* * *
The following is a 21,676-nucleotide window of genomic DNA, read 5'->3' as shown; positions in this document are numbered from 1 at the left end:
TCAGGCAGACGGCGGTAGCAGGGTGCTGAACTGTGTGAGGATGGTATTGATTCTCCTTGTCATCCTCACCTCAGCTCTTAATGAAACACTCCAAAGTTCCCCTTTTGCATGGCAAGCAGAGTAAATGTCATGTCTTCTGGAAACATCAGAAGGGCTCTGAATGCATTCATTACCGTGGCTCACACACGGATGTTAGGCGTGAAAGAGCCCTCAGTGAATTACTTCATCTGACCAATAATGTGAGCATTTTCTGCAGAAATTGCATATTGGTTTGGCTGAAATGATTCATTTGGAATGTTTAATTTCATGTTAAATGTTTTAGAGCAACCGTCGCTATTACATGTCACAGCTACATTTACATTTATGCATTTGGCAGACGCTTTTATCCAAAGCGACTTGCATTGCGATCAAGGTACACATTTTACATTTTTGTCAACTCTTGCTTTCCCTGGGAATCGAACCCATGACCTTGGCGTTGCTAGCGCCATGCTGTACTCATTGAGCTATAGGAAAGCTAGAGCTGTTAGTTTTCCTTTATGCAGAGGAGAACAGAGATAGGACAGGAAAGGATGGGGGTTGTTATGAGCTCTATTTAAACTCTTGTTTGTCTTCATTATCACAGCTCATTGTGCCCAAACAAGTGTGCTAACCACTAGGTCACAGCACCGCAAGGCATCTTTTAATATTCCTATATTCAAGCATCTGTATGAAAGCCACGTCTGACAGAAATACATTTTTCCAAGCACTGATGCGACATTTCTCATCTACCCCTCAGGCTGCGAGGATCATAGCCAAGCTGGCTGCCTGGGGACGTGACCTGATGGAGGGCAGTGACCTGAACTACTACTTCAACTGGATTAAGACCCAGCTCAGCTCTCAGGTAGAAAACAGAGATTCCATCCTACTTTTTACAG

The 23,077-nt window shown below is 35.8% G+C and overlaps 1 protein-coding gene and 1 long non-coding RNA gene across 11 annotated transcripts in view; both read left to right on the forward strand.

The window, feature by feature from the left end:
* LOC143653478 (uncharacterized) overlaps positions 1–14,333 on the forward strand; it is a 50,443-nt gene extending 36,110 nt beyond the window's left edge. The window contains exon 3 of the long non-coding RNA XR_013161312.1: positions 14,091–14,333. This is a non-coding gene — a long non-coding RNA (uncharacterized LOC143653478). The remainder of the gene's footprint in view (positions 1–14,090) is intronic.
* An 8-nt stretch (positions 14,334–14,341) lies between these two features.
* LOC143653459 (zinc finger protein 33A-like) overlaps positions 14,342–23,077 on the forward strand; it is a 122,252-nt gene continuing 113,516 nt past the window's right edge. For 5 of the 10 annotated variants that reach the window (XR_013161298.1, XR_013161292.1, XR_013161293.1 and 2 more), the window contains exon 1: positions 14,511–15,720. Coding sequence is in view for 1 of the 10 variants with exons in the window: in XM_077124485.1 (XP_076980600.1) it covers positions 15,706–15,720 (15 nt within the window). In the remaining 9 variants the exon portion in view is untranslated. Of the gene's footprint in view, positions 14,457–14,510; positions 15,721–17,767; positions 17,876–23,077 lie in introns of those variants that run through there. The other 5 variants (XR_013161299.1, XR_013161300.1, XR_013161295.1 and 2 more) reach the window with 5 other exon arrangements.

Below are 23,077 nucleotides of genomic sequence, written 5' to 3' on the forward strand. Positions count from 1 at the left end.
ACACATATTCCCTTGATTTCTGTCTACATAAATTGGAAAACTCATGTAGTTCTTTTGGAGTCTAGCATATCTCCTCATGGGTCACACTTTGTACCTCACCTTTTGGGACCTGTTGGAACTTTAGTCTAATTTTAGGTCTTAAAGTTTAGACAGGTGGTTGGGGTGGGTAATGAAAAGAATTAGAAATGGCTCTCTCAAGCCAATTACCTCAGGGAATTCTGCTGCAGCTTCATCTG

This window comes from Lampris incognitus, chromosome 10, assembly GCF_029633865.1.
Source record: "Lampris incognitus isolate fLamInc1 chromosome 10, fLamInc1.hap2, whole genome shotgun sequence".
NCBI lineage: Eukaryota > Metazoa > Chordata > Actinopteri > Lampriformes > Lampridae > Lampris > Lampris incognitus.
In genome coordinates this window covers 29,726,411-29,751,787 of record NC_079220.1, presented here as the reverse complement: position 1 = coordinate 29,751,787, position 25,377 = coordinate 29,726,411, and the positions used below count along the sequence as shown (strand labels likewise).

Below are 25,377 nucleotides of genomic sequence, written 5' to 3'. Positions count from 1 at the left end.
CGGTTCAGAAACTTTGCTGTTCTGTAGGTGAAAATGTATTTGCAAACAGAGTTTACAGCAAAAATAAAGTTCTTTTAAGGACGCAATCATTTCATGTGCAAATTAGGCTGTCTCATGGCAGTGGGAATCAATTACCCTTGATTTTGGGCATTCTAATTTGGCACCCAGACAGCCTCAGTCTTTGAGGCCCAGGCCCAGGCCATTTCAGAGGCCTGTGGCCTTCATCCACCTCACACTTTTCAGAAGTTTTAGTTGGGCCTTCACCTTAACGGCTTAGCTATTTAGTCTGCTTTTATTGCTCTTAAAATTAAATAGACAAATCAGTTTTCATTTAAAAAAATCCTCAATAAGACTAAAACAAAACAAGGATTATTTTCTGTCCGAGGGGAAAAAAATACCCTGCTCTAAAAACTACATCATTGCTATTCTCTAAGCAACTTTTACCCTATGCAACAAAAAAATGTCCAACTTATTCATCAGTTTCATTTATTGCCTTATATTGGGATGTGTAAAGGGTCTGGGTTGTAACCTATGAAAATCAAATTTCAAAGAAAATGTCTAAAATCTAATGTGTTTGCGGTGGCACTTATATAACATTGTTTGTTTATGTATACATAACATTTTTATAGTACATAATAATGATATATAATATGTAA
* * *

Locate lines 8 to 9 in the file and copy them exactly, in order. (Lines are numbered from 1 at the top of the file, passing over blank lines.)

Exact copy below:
Below are 23,077 nucleotides of genomic sequence, written 5' to 3' on the forward strand. Positions count from 1 at the left end.
ACACATATTCCCTTGATTTCTGTCTACATAAATTGGAAAACTCATGTAGTTCTTTTGGAGTCTAGCATATCTCCTCATGGGTCACACTTTGTACCTCACCTTTTGGGACCTGTTGGAACTTTAGTCTAATTTTAGGTCTTAAAGTTTAGACAGGTGGTTGGGGTGGGTAATGAAAAGAATTAGAAATGGCTCTCTCAAGCCAATTACCTCAGGGAATTCTGCTGCAGCTTCATCTG